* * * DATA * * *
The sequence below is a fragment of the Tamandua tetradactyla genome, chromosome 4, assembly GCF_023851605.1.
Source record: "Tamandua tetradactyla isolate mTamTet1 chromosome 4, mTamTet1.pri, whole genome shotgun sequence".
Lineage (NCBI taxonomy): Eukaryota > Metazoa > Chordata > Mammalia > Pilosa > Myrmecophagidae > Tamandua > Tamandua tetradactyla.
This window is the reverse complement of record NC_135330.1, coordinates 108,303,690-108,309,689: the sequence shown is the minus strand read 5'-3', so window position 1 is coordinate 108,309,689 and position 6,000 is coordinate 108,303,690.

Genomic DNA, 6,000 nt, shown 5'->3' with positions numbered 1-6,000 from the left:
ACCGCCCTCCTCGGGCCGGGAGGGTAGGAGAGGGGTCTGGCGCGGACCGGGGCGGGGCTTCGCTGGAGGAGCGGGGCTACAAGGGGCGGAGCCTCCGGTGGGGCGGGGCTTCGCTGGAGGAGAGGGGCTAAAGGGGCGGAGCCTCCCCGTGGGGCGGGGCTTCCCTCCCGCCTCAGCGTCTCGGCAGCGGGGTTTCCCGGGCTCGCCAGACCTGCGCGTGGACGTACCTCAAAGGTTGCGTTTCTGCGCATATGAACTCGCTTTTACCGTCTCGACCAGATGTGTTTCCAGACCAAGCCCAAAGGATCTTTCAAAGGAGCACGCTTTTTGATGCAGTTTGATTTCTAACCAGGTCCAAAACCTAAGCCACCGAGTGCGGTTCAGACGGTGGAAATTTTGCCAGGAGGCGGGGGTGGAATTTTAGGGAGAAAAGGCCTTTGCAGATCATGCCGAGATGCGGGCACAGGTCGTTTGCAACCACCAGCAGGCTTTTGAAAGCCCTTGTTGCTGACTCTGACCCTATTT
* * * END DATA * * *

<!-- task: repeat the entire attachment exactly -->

The sequence below is a fragment of the Tamandua tetradactyla genome, chromosome 4, assembly GCF_023851605.1.
Source record: "Tamandua tetradactyla isolate mTamTet1 chromosome 4, mTamTet1.pri, whole genome shotgun sequence".
Lineage (NCBI taxonomy): Eukaryota > Metazoa > Chordata > Mammalia > Pilosa > Myrmecophagidae > Tamandua > Tamandua tetradactyla.
This window is the reverse complement of record NC_135330.1, coordinates 108,303,690-108,309,689: the sequence shown is the minus strand read 5'-3', so window position 1 is coordinate 108,309,689 and position 6,000 is coordinate 108,303,690.

Genomic DNA, 6,000 nt, shown 5'->3' with positions numbered 1-6,000 from the left:
ACCGCCCTCCTCGGGCCGGGAGGGTAGGAGAGGGGTCTGGCGCGGACCGGGGCGGGGCTTCGCTGGAGGAGCGGGGCTACAAGGGGCGGAGCCTCCGGTGGGGCGGGGCTTCGCTGGAGGAGAGGGGCTAAAGGGGCGGAGCCTCCCCGTGGGGCGGGGCTTCCCTCCCGCCTCAGCGTCTCGGCAGCGGGGTTTCCCGGGCTCGCCAGACCTGCGCGTGGACGTACCTCAAAGGTTGCGTTTCTGCGCATATGAACTCGCTTTTACCGTCTCGACCAGATGTGTTTCCAGACCAAGCCCAAAGGATCTTTCAAAGGAGCACGCTTTTTGATGCAGTTTGATTTCTAACCAGGTCCAAAACCTAAGCCACCGAGTGCGGTTCAGACGGTGGAAATTTTGCCAGGAGGCGGGGGTGGAATTTTAGGGAGAAAAGGCCTTTGCAGATCATGCCGAGATGCGGGCACAGGTCGTTTGCAACCACCAGCAGGCTTTTGAAAGCCCTTGTTGCTGACTCTGACCCTATTT